But google had more to offer. Next came an old interview with Roland Barthes in Le Monde entitled, in translation, “Let’s all just be lazy for once”. Barthes began the conversation with etymology which works in French but not in English. Paresse, he said, comes from the Latin word for slow (pigritia). This Latin derivation was a pity, he said, as slow is the “saddest of a laziness which indeed does things, though badly, against our will, to satisfy the institution in giving it a response, though a response which drags on.” Slow is capitulation, albeit at a different pace. A rather interesting perspective given the current discussion about slow scholarship and slow professors.

Barthes’ preference was for the Greek a-ergos – he who does not work – a laziness which does not perform at all. Barthes acknowledges that laziness as paresse is often accompanied by shame. He says,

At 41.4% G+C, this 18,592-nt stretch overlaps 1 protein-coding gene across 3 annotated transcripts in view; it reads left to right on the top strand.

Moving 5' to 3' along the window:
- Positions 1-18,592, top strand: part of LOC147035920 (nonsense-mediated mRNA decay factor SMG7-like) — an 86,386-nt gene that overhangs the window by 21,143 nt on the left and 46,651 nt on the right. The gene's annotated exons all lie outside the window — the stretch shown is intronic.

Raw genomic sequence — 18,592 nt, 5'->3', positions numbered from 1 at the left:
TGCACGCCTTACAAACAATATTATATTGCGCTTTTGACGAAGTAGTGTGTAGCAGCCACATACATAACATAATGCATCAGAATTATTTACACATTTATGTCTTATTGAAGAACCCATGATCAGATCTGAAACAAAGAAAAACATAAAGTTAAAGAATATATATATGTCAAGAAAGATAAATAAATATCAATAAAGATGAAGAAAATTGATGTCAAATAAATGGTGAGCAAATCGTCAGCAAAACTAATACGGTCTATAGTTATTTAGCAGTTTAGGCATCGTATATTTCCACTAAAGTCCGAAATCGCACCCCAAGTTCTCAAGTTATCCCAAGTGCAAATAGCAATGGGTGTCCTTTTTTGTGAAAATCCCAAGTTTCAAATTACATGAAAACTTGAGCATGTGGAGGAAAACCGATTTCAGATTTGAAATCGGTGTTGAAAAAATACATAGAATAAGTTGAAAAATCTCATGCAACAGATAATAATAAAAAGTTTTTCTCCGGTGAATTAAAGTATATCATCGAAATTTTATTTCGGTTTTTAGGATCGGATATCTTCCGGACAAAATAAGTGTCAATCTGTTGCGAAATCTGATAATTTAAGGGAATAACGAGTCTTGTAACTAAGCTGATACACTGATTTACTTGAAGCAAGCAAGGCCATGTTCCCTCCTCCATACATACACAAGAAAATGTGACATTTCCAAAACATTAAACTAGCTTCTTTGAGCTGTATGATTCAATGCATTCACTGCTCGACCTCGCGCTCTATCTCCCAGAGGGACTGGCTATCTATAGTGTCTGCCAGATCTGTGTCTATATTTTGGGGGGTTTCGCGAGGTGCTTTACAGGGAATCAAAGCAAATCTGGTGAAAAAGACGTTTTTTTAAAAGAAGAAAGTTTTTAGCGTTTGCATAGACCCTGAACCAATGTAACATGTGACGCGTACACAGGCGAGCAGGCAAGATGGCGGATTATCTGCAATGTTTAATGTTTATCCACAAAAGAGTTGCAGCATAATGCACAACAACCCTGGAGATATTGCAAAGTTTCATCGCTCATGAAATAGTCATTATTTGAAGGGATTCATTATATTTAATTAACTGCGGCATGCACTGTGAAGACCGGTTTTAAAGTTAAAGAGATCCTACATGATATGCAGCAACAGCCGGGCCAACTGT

I might be tempted to say that I make no place for laziness in my life and that that is my mistake. I feel it as a lack, and a wrong. I often place myself in a situation to struggle to do things. When I don’t do them, or at least during the time when I can’t manage to do these things—because I do end up doing them in the long run—it’s more a question of an idleness that is imposed upon me rather than a laziness of my choosing, and imposing myself upon it.

Barthes talked of himself as being diverted from tasks through a laziness which was more like “stewing” over things, he didn’t indulge in distractions like sport, craft or doing household chores. He just worried away at things.

Obviously this rather shameful idleness does not take the form of a “not doing anything” which would be its most glorious, philosophical form.

And with these words another tangent opened up. De Certeau famously described the ways in which not doing anything – wandering around the city and daydreaming on trains – led to surprising thoughts; ideas emerged from submerged subconscious depths. Such ideas were often subversive, apparently tangential but insightful. Lazing and idleness were a positive practice for de Certeau, they supported other ways of being thinking and doing.